Vote NO on Michigan Ballot Proposal 5!
Because minority rule in the Legislature is just too extreme
Corporations owned by a single Detroit billionaire, Matty Moroun, are spending millions of dollars trying to buy Proposal 5, an extreme constitutional amendment on the Nov. 6 statewide ballot. Why would a Detroit billionaire bankroll Proposal 5, also known as the two-thirds ballot question?
Because if he permanently changes our state constitution with Michigan Ballot Proposal 5, he can control the state Legislature and forever protect tax breaks that benefit him.
Proposal 5 would make it all too easy for a billionaire and other special interests to control our Legislature. It would mean fewer Michigan citizens would have a say in their government.
Proposal 5 – the so-called two-thirds amendment — would create minority rule on tax policy in the state Legislature. If it passes, it would give super powers to a small minority of state senators. If voters fall for this scheme, just 13 senators would gain the power to block tax votes supported by the other 135 members of the Legislature.
Just 13 senators could block any attempt to close a tax loophole or a tax break that benefits special interests (like a billionaire), block any new tax, or block any tax increase that would be part of reforms that might include tax cuts too.
The results of minority rule? Bigger classes in your local schools, higher college tuition, police and firefighter layoffs, closure of state parks, even worse roads, crowded hospitals and higher local taxes. Minority rule would hurt Michigan’s ability to invest in the 21st century infrastructure it needs to compete in today’s global economy.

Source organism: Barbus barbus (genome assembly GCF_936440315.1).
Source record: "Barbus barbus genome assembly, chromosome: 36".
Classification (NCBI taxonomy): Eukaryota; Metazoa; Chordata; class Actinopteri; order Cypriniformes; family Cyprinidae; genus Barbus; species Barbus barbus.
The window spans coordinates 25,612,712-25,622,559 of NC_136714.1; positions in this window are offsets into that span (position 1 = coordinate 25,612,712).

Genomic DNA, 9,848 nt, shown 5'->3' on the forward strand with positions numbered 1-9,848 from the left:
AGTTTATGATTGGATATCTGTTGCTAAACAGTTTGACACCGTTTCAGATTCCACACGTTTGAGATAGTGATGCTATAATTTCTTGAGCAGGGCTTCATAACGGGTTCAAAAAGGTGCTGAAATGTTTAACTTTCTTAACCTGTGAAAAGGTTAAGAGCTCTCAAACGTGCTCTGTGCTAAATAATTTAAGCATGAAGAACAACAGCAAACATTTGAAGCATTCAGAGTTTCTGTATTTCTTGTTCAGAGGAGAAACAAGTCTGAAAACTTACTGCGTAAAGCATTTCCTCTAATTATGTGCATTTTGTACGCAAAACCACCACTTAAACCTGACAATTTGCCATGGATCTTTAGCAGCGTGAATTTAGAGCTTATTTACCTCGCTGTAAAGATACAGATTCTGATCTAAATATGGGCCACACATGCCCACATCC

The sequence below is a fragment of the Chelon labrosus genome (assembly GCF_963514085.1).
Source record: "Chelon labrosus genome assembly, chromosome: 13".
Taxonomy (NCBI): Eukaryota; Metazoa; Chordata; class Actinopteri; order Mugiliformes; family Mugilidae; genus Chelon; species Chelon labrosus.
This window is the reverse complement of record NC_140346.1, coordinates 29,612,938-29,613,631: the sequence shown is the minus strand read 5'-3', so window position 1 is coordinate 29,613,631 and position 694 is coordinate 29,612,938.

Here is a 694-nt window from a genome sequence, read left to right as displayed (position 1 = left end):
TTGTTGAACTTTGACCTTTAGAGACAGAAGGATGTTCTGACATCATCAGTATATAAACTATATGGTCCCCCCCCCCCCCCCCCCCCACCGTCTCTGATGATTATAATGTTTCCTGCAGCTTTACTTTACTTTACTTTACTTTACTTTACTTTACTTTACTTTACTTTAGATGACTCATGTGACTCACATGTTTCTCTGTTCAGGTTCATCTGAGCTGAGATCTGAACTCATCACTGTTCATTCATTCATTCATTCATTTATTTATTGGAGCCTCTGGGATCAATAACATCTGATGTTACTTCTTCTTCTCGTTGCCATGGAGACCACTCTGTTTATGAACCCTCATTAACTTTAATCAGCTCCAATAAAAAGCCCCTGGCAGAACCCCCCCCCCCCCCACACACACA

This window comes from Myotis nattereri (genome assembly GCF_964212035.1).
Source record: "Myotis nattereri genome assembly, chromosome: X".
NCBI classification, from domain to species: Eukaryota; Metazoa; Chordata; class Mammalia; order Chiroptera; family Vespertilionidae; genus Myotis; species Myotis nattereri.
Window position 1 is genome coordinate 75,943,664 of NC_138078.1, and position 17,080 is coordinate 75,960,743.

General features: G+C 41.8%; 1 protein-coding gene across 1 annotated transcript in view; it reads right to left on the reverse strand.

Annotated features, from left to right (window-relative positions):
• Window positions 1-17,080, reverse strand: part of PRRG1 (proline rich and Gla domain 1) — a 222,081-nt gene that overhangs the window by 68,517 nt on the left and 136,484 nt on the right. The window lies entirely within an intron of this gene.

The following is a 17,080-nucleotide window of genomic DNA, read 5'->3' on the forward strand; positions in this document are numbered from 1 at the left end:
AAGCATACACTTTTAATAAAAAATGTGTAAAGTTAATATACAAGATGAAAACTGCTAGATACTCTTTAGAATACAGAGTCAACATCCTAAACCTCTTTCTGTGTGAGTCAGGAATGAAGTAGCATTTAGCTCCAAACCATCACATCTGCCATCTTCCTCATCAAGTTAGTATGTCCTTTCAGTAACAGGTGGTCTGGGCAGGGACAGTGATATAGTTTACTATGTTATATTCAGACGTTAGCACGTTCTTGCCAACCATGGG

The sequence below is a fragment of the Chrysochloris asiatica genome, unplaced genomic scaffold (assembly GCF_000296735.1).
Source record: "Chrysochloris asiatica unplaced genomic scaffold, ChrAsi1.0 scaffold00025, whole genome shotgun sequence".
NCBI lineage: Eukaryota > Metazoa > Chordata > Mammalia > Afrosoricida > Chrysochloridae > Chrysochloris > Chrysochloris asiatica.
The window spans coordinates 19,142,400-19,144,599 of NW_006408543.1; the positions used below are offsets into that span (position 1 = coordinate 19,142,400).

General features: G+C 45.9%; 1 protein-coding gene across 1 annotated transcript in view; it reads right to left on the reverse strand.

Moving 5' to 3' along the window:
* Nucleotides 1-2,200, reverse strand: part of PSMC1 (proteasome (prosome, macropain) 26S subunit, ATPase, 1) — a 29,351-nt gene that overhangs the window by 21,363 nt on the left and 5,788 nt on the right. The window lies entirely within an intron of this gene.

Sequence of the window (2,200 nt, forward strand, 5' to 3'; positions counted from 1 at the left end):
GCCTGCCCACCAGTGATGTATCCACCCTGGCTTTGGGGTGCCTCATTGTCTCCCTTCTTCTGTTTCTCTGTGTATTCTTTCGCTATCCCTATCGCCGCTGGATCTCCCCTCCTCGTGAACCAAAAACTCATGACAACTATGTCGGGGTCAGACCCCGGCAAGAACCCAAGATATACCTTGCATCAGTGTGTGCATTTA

Because Proposal 5 is so extreme and would have so many unintended consequences, diverse groups from across Michigan are united in opposition: business and labor, Democrats and Republicans, Gov. Snyder, and many more.
VOTE NO on Proposal 5: Say NO to minority rule in the state Legislature
Billionaire Moroun and his small band of extremist supporters call Proposal 5 the “two-thirds movement” or “super-majority.” But it’s really a plot to institute “super-minority” rule in the Michigan Legislature. Here is how it would work:
- Even if 135 members of the Legislature voted in favor of closing a tax loophole, ending a special interest tax break, creating a tax or raising a tax,
- Just 13 senators could vote against it … and block it.
Imagine the power lobbyists and special interests (like a single billionaire) would have if just 13 legislators could block a policy supported by the other 135 members of the House and Senate.
How hard do you think it would be for a billionaire to control the votes of just 13 state senators?
Where in America does minority rule? In California — the poster child of dysfunctional state government. In Mississippi — the poorest state in the country. In Nevada — the state with the nation’s highest unemployment. States with super-minority requirements tend to be poorer, or have struggling economies and ongoing budget crises.